3. pittgirl
    August 30, 2005 2:00 pm

    Can I come to your party?

    Also? I love city chicken and I haven’t had it in like ten years. Damn. Where can I get me some good city chicken?!?!



  4. blee1
    August 30, 2005 2:00 pm

    New 61’s? Cool. They stop on my block.

    Now all I need is a bus that goes from Wilkins Ave to the Southside and I’ll be set!

    Got I hate the public transportation here. London and Dublin are so much better.



  5. blee1
    August 30, 2005 2:13 pm

    I can get you a recipe for city chicken. I have my grandmothers recipe at home.

    Basically, if I remember correctly:
    whip an egg, dunk pork in egg, dunk egg covered pork in italian bread crumbs, put on a stick, bake.



  6. Julie
    August 30, 2005 3:11 pm

    I could go for a bus that goes from Squirrel Hill to Shadyside. I think there is one, but it isn’t that frequent.

    It’s funny – I used to live in North Oakland and I now live in Squirrel Hill (commence stalking… now!). I work in Oakland, but I now get home faster than when I lived in Oakland due to the large number of buses that go to Sq. Hill. However, I still wish I could fling myself home via catapult.



  7. Anonymous
    August 30, 2005 4:24 pm

    Considering how undependable bus service has always been in Pittsburgh, I don’t entirely blame them.

    The interesting thing is that the fumes issue is legitimate. The pollution monitors Downtown used to show spikes when the buses went by and drop back down.



  8. pittgirl
    August 30, 2005 7:50 pm

    However, I get the feeling that if all of those people riding that bus drove individual cars by, the pollution would have spiked even higher. Again, and this is totally a guess, I think that 60 people riding 60 different cars would create more pollution than them all piling into one bus. I could be wrong.



  9. Anonymous
    August 31, 2005 8:58 pm

    You pretty much miss the point. The developer [Rubinoff Co.] is using the allure of PAT buses [perhaps an oxymoron] sell more of its unbuilt houses. The current residents bought property not knowing of 28 scheduled routes per day starting at 5:27 and continuing till 10:00pm. Why should PAT become Rubinoff’s unpaid partner to sell unbuilt homes?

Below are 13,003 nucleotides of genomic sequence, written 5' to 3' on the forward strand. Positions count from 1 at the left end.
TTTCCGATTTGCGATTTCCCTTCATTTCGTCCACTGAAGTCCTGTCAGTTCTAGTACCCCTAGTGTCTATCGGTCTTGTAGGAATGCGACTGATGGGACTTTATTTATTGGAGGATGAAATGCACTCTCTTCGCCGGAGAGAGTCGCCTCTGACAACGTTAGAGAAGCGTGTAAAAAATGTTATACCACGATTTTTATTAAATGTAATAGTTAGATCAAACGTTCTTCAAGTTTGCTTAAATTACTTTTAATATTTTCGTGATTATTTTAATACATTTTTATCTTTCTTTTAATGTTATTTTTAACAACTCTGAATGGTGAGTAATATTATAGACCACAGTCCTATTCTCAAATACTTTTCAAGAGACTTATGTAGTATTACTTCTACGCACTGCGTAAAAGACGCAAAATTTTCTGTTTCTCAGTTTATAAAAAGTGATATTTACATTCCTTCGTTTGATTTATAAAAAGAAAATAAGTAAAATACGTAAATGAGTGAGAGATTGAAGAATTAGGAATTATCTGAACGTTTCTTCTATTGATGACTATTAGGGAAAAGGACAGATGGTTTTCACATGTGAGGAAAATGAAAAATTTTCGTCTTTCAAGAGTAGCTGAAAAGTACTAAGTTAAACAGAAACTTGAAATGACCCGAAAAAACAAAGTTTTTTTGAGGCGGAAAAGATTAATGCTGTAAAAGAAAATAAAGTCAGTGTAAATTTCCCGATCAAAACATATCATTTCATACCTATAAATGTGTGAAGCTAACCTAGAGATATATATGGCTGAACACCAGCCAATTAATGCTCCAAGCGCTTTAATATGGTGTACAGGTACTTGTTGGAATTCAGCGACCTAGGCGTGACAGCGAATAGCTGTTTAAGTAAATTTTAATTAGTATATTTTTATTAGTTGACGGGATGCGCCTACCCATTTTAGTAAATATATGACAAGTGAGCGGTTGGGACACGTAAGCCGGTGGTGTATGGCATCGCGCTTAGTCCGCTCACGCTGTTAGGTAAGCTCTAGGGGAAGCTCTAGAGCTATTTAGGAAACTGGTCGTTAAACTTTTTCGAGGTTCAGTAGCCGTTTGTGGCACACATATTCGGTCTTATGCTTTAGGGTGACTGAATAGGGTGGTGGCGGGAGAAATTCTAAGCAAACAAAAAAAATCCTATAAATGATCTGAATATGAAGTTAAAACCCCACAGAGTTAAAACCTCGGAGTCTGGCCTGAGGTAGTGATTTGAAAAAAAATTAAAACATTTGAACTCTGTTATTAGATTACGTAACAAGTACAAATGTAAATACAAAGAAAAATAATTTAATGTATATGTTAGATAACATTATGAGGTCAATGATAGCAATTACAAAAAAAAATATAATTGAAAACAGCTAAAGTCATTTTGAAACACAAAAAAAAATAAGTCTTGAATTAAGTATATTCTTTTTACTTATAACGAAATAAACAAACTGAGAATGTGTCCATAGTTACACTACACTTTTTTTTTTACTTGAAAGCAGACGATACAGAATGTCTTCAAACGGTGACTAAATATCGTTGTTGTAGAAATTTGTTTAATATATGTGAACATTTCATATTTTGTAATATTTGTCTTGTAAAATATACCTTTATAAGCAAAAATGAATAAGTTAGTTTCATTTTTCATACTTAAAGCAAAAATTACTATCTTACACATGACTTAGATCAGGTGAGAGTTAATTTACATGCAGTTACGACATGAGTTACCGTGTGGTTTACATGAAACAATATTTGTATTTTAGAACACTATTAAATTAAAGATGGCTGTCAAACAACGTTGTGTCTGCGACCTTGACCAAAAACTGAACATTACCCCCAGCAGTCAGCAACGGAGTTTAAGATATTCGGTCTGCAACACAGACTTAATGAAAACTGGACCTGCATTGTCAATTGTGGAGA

10. Anonymous
    September 1, 2005 2:08 pm

    You people are uninformed and couldn’t be more off base in your loud, yet ignorant rants.

    I’m very familiar w/the Summerset situation. It has NOTHING to do with image as nameless, faceless people like you like to point out.

    This is a neighborhood that had to receive special zoning ordinances from the city to build as it is much smaller in scale than other city neighborhoods. Front porches are a mere few feet away from the street in many cases. It was not built with the idea of bringing in huge buses. During test runs by PAT these buses completely dominated the neighborhood.

    People in Summerset are actually in favor of public transportation, and would like for the bus to pick up any residents at the entrance to the neighborhood on the corner of Commercial and Summerset.

    This neighborhood currently has a population of approximately 225 people, with 20-25 more houses being built this year. From polling recently completed, only 7-9 people will use the bus either daily or occasionally. But PAT insists on running 28 buses a day through the neighborhood. This bus will be EMPTY 95% of the time and will have 1 rider on it the other times.